BBVA Foundation has dedicated an article to explain the  EU CoNVaT project, led by Laura Lechuga, whose objective is to obtain a diagnostic test for COVID-19 from the first day of infection, fast but highly sensitive, and which does not require a laboratory or qualified personnel. A test made with extremely sophisticated technology, and at the same time low cost, applicable to future waves of the epidemic. It is financed with more than two million euros by the European Union with a duration of one year.

The test is a biosensor that uses nanophotonics, and it will be used in two devices: one will detect virus proteins, the other, its genetic material. The heart of the device, and what gives it its main advantage over other existing diagnostic tests, is a chip that implements one of the most sensitive measurement techniques in physics: photonic interferometry. It is based on the idea that a beam of light undergoes small but measurable changes when it intersects an object. On the CoNVaT project chip, changes in the light beam will alert to the presence of the virus in the sample.

The test that will detect virus proteins is what is technically called an ‘antigen test’. It can be carried out in health centers or at sampling points, by non-specialized staff, and will give results in less than thirty minutes. Saliva samples will surely be used, although researchers are still studying it.

“The technique is so sensitive that it will be able to detect the presence of the virus from the first day of infection,” explains Lechuga. “And it will not only tell if the virus is or not, but also in what quantity. This is important because it gives an idea of ​​how advanced the infection is. ”

‘Nanotrap’ for the coronavirus

The device will occupy what a shoe box, but at its core, where the measurement takes place, everything happens on a nanometric scale, that is, to dimensions of millionths of millimeters. It is, in essence, a nanotrap for proteins. Researchers attach proteins designed in the laboratory specifically to trap certain proteins in the virus envelope to the chip; both fit as a key and lock, so that the proteins fixed on the chip are actually hooks of the highest specificity – they only capture the virus’s proteins.

Channels a few nanometers thick have also been engraved on the chip: light passes through them. These guides form a circuit with a single input, but which forks, so that only one of the branches passes through the protein trap. When both light beams meet again, it is observed that the one that has interacted with the proteins has undergone modifications, and it is the analysis of these changes that reveals the presence of the virus, and in what quantity.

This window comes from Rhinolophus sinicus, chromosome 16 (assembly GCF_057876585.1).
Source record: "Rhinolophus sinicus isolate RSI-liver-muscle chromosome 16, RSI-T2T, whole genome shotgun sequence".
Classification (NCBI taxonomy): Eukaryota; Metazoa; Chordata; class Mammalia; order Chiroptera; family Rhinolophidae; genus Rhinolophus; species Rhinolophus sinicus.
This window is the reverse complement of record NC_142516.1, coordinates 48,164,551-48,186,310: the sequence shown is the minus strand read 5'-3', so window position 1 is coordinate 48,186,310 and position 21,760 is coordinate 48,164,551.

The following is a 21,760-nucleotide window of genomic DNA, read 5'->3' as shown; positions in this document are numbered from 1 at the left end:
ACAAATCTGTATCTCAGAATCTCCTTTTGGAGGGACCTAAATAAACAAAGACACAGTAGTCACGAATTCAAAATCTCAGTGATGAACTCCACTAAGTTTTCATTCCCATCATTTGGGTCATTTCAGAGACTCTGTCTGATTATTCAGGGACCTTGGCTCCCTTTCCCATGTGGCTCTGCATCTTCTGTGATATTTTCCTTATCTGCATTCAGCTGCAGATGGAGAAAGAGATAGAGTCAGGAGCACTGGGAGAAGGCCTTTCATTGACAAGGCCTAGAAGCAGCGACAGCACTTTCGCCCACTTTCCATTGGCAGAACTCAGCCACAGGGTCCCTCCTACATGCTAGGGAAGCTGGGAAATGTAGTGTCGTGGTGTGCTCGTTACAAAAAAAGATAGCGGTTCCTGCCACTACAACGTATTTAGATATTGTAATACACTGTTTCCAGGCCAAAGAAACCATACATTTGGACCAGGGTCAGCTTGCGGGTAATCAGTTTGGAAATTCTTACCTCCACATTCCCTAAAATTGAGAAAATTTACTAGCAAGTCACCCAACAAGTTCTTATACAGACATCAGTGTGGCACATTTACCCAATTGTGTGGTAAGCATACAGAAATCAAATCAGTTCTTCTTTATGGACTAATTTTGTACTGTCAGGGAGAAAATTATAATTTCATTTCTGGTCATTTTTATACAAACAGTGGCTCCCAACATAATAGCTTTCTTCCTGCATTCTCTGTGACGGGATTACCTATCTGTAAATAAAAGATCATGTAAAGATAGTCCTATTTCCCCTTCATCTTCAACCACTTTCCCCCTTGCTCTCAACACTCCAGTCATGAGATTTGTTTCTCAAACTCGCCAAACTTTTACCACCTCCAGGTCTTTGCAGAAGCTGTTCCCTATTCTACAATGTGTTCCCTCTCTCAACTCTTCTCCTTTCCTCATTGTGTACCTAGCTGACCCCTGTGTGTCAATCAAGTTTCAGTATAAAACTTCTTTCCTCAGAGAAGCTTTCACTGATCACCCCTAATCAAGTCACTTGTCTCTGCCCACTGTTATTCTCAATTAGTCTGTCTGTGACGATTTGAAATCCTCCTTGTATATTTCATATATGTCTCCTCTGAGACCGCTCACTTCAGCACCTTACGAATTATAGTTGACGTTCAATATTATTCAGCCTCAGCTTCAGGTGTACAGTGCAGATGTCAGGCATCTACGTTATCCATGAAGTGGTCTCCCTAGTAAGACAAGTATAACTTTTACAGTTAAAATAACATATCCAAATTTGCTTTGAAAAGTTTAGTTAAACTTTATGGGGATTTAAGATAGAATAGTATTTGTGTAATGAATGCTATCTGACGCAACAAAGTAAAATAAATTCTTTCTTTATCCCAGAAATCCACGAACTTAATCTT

The device to detect genetic material of the virus -RNA- is based on the same principle, but it should be done in the laboratory. Lettuce explains that its purpose will be above all to confirm the result of the first. It will be faster than the PCR currently used – less than half an hour versus several hours – and it does not need specialized technicians – something indispensable with PCR.

Biology is the most difficult

“In this type of device, the biological part is by far the most complex,” explains Lechuga. Anchor the proteins to the chip at the correct angle, stabilize them to resist movement, keep them in a liquid medium … “they are thirty steps”.

It is a very sophisticated technology but already validated in the clinic. The ICN2 Biosensors and Bioanalytical Applications Group led by Lechuga has developed, among others, nano-biosensors that detect colon cancer early in blood samples, and also for tuberculosis and sepsis cases. “One of the reasons we have achieved the ConVAT project is that we have experience with clinical samples, which is really a completely different world than the laboratory.”

The group advances fast. They started working about three weeks ago and have just received from their French collaborators proteins that match those of the virus. Patient validation, when the device is completed, will be handled by the group in Italy.

The objective, at the end of the project, is for a company to take care of scaling the technology to bring it to the market at an affordable price. “Especially in a situation like the current one, we work with the idea that our work can reach everyone, as soon as possible,” says Lechuga.

Further information in Spanish in the original article by MÓNICA G. SALOMONE BBVA Foundation